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How Did The Old Navies Fight Scurvy?


In the old days, Scurvy was a major killer in navies worldwide. This deadly disease is caused by Vitamin C deficiency and manifests in lethargy, gum disease, and death. The 18th-century British Navy turned to two simple solutions to tackle this pressing issue. They introduced citrus fruits into sailors' rum ration or added vitamin C powder to their food. 

Even though times have changed and our knowledge of nutrition has grown significantly since then, Vitamin C remains an essential nutrient for our overall well-being that we need to receive through dietary sources. Therefore, if you're curious about how the old navies managed Scurvy, read on!

The Early Understanding Of Scurvy

It was 1803 when the ship surgeon aboard US New York reported that Scurvy was becoming increasingly prevalent. Lack of Vitamin C has severe and horrifying effects; Surgeon Usher Parsons noted that gums become soft, livid, and swollen, often bleeding from even minor contact. Additionally, swollen legs might exhibit black blisters that spread over other skin areas and secrete foul-smelling matter. 

All in all, these signs may lead to emaciation and even death without proper medical supervision.

Early Understanding Of Scurvy

British 'Limeys' and the Cure for Scurvy

In the 18th century, medicine lacked the knowledge to tackle Scurvy. Not understanding vitamins, medical practitioners were following theories outlined by Hippocrates 2000 years earlier of balancing the four senses of humor. But one scientist looked more deeply and helped to uncover dietary solutions for the disease. 

James Lind, a Royal Navy Surgeon, set out to find a cure for Scurvy, starting with researching existing information. He found several clues pointing toward diet from sailors who said green vegetation could prevent it, as well as John Woodall's descriptions of curing patients with citrus fruits like lemons. 

Additionally, Anson's men cured themselves when they landed in Juan Fernandez, where they consumed "scurvy grass", and Native Americans used pine needles in their teas during winter when food supplies were scarce. 

Lind contributed greatly to the understanding of this deadly illness through his research.

In 1747, Lind implemented the first randomized clinical trial with 12 men on board the Royal Navy ship Salisbury. The goal of this experiment was to find a cure for Scurvy. While various remedies were suggested—ranging from reputable scientific methods to those proposed by dangerous crackpots—the Navy Board pushed for the consumption of seawater as a cost-effective solution. As such, Lindsey sought to research and evaluate various treatments using a controlled environment objectively.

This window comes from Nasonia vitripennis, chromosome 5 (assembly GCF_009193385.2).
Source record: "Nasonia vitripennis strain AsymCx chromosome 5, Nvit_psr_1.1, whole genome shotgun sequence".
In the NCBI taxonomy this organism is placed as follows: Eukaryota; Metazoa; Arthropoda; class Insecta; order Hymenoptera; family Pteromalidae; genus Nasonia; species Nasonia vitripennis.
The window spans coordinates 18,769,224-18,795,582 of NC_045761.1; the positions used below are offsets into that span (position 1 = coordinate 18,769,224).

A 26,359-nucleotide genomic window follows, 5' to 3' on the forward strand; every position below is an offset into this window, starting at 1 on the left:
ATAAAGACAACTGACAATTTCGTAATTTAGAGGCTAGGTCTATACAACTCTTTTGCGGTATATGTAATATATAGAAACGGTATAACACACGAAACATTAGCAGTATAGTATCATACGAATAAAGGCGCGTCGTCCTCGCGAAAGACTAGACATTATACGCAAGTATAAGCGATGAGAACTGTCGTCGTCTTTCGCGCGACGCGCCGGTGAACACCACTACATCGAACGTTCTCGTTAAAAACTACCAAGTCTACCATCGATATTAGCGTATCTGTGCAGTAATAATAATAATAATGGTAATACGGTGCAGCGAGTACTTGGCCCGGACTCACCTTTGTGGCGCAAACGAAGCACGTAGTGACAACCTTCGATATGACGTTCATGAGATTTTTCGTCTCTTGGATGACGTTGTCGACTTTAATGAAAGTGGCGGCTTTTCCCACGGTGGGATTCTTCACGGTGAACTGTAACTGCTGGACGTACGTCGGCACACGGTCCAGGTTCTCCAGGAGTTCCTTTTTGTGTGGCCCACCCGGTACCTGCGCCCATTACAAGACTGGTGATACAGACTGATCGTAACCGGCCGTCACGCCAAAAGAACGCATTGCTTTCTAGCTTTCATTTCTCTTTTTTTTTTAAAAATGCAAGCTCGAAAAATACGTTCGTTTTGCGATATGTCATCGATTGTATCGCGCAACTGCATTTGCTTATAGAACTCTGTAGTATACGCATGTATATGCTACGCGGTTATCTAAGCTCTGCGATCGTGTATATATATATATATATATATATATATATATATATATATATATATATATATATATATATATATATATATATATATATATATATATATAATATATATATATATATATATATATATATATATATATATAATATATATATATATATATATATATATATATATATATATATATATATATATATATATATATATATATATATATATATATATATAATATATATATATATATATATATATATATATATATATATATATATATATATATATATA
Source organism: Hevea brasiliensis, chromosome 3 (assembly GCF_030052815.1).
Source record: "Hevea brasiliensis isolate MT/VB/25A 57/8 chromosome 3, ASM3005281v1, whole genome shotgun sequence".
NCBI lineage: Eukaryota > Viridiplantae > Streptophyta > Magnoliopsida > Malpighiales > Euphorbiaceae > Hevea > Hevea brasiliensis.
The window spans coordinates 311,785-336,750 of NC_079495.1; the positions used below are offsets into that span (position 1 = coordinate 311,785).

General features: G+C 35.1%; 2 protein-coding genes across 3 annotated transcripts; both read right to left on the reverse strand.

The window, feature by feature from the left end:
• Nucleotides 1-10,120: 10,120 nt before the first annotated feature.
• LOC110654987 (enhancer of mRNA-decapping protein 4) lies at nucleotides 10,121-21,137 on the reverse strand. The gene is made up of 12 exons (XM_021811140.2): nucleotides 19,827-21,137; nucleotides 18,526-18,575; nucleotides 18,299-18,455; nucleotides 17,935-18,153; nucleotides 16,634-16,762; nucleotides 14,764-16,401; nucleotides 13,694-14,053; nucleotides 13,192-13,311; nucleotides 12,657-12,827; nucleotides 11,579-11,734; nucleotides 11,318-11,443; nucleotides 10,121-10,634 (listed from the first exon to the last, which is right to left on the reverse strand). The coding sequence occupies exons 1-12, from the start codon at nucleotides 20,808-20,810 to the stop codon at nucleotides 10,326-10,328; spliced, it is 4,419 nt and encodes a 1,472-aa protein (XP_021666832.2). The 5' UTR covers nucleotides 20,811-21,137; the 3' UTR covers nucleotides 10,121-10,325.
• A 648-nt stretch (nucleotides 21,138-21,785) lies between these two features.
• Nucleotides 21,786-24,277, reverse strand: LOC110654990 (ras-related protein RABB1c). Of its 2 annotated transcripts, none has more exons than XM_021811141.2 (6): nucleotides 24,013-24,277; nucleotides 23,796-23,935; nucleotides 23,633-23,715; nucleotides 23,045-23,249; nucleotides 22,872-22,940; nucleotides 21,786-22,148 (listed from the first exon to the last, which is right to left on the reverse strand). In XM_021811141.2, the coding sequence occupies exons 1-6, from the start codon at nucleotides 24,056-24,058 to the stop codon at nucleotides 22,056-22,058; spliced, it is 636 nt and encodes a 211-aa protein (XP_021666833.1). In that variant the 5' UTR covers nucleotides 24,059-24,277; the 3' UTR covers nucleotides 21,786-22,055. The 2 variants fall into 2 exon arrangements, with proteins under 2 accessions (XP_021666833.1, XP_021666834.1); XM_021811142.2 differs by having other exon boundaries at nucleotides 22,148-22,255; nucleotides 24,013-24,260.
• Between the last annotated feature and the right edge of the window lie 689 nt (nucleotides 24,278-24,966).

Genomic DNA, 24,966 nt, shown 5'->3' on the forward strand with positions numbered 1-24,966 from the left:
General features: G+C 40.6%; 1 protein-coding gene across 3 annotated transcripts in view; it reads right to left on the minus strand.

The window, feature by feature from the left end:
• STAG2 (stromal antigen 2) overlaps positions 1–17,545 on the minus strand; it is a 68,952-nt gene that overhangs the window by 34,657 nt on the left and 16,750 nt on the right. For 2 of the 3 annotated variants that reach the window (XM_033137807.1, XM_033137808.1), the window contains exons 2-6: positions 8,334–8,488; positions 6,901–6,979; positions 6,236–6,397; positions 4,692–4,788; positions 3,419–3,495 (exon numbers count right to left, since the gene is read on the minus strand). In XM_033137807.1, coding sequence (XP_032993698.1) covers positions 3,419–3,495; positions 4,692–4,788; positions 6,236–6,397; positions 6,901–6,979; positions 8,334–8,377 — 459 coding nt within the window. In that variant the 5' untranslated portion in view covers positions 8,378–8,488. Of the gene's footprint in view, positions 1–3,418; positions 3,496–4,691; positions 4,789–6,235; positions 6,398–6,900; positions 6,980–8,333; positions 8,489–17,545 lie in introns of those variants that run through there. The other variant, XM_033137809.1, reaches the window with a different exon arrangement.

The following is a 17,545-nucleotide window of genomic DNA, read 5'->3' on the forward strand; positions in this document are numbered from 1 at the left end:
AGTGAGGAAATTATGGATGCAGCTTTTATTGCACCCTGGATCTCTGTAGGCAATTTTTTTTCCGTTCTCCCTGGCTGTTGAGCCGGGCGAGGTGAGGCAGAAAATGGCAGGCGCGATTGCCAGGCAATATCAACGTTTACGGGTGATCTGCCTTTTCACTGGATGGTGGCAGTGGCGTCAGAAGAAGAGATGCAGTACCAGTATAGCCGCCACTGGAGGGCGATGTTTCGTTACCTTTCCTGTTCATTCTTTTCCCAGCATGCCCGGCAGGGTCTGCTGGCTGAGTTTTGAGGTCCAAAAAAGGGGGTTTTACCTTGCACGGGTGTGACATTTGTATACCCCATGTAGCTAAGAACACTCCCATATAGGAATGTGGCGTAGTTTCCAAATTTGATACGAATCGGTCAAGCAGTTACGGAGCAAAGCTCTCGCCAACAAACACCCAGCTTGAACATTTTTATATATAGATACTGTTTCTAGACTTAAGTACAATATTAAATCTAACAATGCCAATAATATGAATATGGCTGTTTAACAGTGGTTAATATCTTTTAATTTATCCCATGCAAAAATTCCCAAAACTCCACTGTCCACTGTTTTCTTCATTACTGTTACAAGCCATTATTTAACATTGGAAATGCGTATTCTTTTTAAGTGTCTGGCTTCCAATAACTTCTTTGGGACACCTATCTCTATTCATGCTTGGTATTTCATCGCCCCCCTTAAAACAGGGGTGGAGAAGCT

The participants were split into pairs, each assigned dietary treatment (e.g., cider, elixir vitriol, vinegar, seawater). After two months at sea and examining objective data, it was determined that only those given citrus fruits had made speedy progress in recovery. This groundbreaking approach proved that simple changes in food could dramatically improve health outcomes - thus marking an important milestone in the history of medicine.

In 1753, Lind published "A Treatise on the Scurvy", which devoted only a few paragraphs to his shipboard experiment and identified poor diet as one of several causes. He hoped to create a practical remedy to counteract Scurvy by turning lemons into a concentrate called a rob; however, boiling and distillation destroyed its vitamin C properties. 

Captain James Cook's first voyage presented many challenges for testing potential remedies - he only had small crews dedicated great effort to their welfare. He was able to supply fresh fruit or vegetables where possible. Consequently, almost no crew members were lost due to Scurvy despite the preventatives tested. In simpler terms - with little reliable evidence from Cook's voyages, the Royal Navy chose less expensive, readily available remedies instead of costly fruit rations.

In the British Navy, knowledge of citrus fruits curing Scurvy began to spread slowly, particularly after William Lind was appointed to a prominent role at Haslar Naval Hospital. However, some doubted this evidence and dismissed it as simply hearsay. It took more years and a Scottish naval surgeon to prove that citrus fruits could cure Scurvy.

Cure for Scurvy

Modern Methods For Preventing And Treating Scurvy:

Modern dietary practices have dramatically reduced the instances of Scurvy. Obtaining enough vitamin C in one's diet is now quite simple through fruits, vegetables and vitamin-fortified gummies and food products. However, individuals at risk of developing Scurvy due to malabsorption disorders may require supplementation with vitamin C to prevent or treat the disease effectively. The prevalence of Scurvy has diminished greatly due to the fortification of many everyday food items with vitamin C.


For centuries, Scurvy was a major issue for navies around the world. To combat this disease, people tried various methods, from bringing lime juice onboard ships to pickling fruits and serving sailors spruce beer or sauerkraut. These early treatments effectively reduced the prevalence of Scurvy, but some were not appetizing. Today, preventing and treating this disease is much easier, and cases of Scurvy are no longer common.